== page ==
For the moment, it's as well to regard the SNP as the core group. That we need an SNP majority in the Scottish Parliament after next year's elections is too obvious a fact to be worth much discussion. However the campaign for another referendum develops, it will all be pretty pointless if we don't have a government that is willing and able to stage that referendum. And one which has a "big stick" mandate to take into the inevitable fight with the British state over this.

      Once we have secured that SNP majority it will be time to start putting the pressure on for another referendum. We will be pushing at a door which is, if not open, at least unlatched. Nicola Sturgeon is just waiting for us to give her the go ahead. At that point, a single organisation will emerge to represent the views of those who want that second referendum. If only because pressure is more effective when it is concentrated - like focusing the sun's rays through a magnifying glass.

      When the actual referendum campaign starts, the SNP will become less important as the slog-work is taken over by the Yes movement. And, crucially, communication of the Yes message is taken over by alternative media.

      Delete
    3. We spent most of our efforts the last time, playing table tennis with how the numbers stack up today on a fixed income Barnett formula. What we need to do is ignore all that irrelevance and paint the picture of how Scotland could be if it was Independent, making it's own economic decisions and show our people how that would work to their benefit.

      In all of the areas of life and economics we have the experts who could do this on our side. This should be organised like an improved version of the White Paper and include the draft constitution answering all the questions we were defending up to 18th Sept 2014.

      Then a suitable launch date after May 2016 could be set accompanied with a full bloodied yell for YES resounding around Scotland. The preparation needs to start now. We gotta get organised, attack with our own ideas, instead of defending numbers that would not exist in an Independent Scotland.

      That is why I agree with you and we should start now not after May 2016.

      Delete
    4. Glasgow Working ClassNovember 30, 2015 at 6:47 PM

      Scots leave in their tens thousands and replaced by immigrants. This would be the Nat si economic miracle.

      Delete
  38. I also think that waiting for demographics to be in our favour is a red herring. How much of the Brit Nats scorched Earth policy in relation to Scotland will be played out by the lets be patient brigade.

    It is also a distraction from what needs to be done in sorting out the Currency question for one. Or indeed those other questions where the lickspittle Brit Nat Press and Media will dance to the next version of Project Fear.

    On a day when it is reported in the National that James McAvoy stayed silent on the Indy debate for reasons of "career preservation!". I think waiting for demographics to take their course is just not on.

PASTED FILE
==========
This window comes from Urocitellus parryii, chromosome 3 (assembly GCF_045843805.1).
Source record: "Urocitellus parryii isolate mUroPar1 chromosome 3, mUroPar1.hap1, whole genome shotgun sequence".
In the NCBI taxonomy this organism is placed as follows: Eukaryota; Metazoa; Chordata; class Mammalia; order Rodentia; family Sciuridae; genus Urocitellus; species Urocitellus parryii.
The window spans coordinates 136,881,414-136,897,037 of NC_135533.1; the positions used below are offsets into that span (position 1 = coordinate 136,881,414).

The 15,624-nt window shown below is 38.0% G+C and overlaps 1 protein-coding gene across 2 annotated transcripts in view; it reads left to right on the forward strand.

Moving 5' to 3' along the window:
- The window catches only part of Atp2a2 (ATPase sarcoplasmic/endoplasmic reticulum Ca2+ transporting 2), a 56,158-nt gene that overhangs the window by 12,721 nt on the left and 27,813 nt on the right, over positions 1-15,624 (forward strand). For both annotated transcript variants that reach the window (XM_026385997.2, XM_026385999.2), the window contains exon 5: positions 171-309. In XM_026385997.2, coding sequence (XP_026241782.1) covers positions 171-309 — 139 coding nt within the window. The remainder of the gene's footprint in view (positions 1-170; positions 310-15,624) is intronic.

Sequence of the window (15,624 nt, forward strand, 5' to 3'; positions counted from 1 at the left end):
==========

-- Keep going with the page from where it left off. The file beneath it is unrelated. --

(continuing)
I doubt even Nostradamus could predict the effects of The Brit Nats Project Scorched Earth on Scotland.

    ReplyDelete
    Replies
    1. Glasgow Working ClassNovember 30, 2015 at 6:57 PM

      There was no project fear. This was just Nat si spin. You Nat sis have been exposed for your porkies. Your main man bubbled. If you have another referendum then your further ies need to be believeable tae over twa million that smelt yer shoite in the first instance.

      Delete
    2. Listen, you little "Nat si" agent provocateur, up your concentration guard boots and troll elsewhere.

      At least Aldo - your literate alter ego (?) - attempts civilized discourse.

      You, drone, however, are a Unionist bot aspiring to the GCHQ pay-roll (as are others of your ilk currently infesting Twitter and Facebook).

      Noted for the record, you do not attempt trolling on WoS but bottle out in favour of "Phil Robertson" & "Sensible Dave" whose bahookies are well-spanked regularly in the dialectical discourse sense, you neo-Fascist little OO Ludge troll that you are (no sense of humour implied in calling you out for what you patently are @GWC UKOK Achtung!).

      Delete
  39. I disagree with Derek and others on this.

    Delaying and endless prevarication. Leads to a loss of momentum. We are neck and neck at the moment. We can say categorically if we go into indi-ref 2 after May next year. We have a fighting chance of winning.

    Jump forward 10 years. How does anyone know where the indi voters will have gone. These kids will have grown up and they might get bored with the lack of progression in Scotland. Shit happens people become ambivalent.

    The next generation at the moment are only 10 years old. In 10 years of British erosion of Scotland. How do we know they won't all feel more British than the last lot. Or the referendum will become just a vague memory of a failure!

    When you have the young people on your side you keep them enthused. You don't take cold feet and wait for gravity to make your decisions

    We must not let independence drift away and for the SNP to forget their purpose.

    Waiting is a guessing game going now with the percentages we have is much more certain than guessing the future.

    ReplyDelete
  40. Only the SNP scares the Westminster Establishment. The Pouters will settle for a Nicky S minority government as a comfort. Those on the hard left are being rather disingenuous by asking for tactical voting for pro-indy RISE etc, on the basis of a false premise.

    Of RISE one can only ask if they are the Judean People's Front or the People's Front of Judea? Their real fear is that they are exposed as the real Popular Front of Judea!

    ReplyDelete
  41. Janet
    Almost bang on the money except for might they be MONTY PYTHON in mufti?

    O/T Mr Bateman huffing & puffing again.

    Whatever happened to Newsnet Scotland since his editorial advent (GA Ponsonby & Prof Robertson excepted)?

    Ditto Bella becoming more overtly Trot (Mike Small excepted).

    Mr Bateman, ex-Beeb wallah, seems to be a man on a self-absorbed, West End of Glasgow, trendy mission @glasses of vino all round in the Ubiquitous Chip (which I love, too).

    ReplyDelete